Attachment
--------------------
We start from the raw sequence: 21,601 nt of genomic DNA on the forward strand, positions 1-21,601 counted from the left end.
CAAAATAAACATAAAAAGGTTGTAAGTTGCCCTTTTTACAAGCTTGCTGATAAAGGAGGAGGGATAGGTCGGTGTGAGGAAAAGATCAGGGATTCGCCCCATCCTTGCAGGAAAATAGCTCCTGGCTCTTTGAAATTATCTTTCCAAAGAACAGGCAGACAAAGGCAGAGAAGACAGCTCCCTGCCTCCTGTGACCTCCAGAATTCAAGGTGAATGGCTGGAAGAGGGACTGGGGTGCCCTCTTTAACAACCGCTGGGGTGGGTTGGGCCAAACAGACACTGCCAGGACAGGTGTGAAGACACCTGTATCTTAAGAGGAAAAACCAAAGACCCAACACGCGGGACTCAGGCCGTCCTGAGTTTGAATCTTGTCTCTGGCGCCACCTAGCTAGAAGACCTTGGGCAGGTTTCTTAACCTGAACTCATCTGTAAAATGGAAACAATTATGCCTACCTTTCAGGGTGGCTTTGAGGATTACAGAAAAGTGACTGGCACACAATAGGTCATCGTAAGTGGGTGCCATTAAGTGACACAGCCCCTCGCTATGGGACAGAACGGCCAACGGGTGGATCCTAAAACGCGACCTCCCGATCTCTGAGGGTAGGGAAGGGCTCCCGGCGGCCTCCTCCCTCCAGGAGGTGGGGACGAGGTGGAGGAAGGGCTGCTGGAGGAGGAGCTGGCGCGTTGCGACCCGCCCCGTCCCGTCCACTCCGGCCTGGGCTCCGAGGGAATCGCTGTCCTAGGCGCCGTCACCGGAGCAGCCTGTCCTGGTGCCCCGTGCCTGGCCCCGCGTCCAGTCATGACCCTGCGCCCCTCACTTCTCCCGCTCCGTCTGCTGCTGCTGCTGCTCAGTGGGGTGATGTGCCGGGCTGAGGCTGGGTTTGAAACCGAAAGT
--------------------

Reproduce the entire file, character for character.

We start from the raw sequence: 21,601 nt of genomic DNA on the forward strand, positions 1-21,601 counted from the left end.
CAAAATAAACATAAAAAGGTTGTAAGTTGCCCTTTTTACAAGCTTGCTGATAAAGGAGGAGGGATAGGTCGGTGTGAGGAAAAGATCAGGGATTCGCCCCATCCTTGCAGGAAAATAGCTCCTGGCTCTTTGAAATTATCTTTCCAAAGAACAGGCAGACAAAGGCAGAGAAGACAGCTCCCTGCCTCCTGTGACCTCCAGAATTCAAGGTGAATGGCTGGAAGAGGGACTGGGGTGCCCTCTTTAACAACCGCTGGGGTGGGTTGGGCCAAACAGACACTGCCAGGACAGGTGTGAAGACACCTGTATCTTAAGAGGAAAAACCAAAGACCCAACACGCGGGACTCAGGCCGTCCTGAGTTTGAATCTTGTCTCTGGCGCCACCTAGCTAGAAGACCTTGGGCAGGTTTCTTAACCTGAACTCATCTGTAAAATGGAAACAATTATGCCTACCTTTCAGGGTGGCTTTGAGGATTACAGAAAAGTGACTGGCACACAATAGGTCATCGTAAGTGGGTGCCATTAAGTGACACAGCCCCTCGCTATGGGACAGAACGGCCAACGGGTGGATCCTAAAACGCGACCTCCCGATCTCTGAGGGTAGGGAAGGGCTCCCGGCGGCCTCCTCCCTCCAGGAGGTGGGGACGAGGTGGAGGAAGGGCTGCTGGAGGAGGAGCTGGCGCGTTGCGACCCGCCCCGTCCCGTCCACTCCGGCCTGGGCTCCGAGGGAATCGCTGTCCTAGGCGCCGTCACCGGAGCAGCCTGTCCTGGTGCCCCGTGCCTGGCCCCGCGTCCAGTCATGACCCTGCGCCCCTCACTTCTCCCGCTCCGTCTGCTGCTGCTGCTGCTCAGTGGGGTGATGTGCCGGGCTGAGGCTGGGTTTGAAACCGAAAGT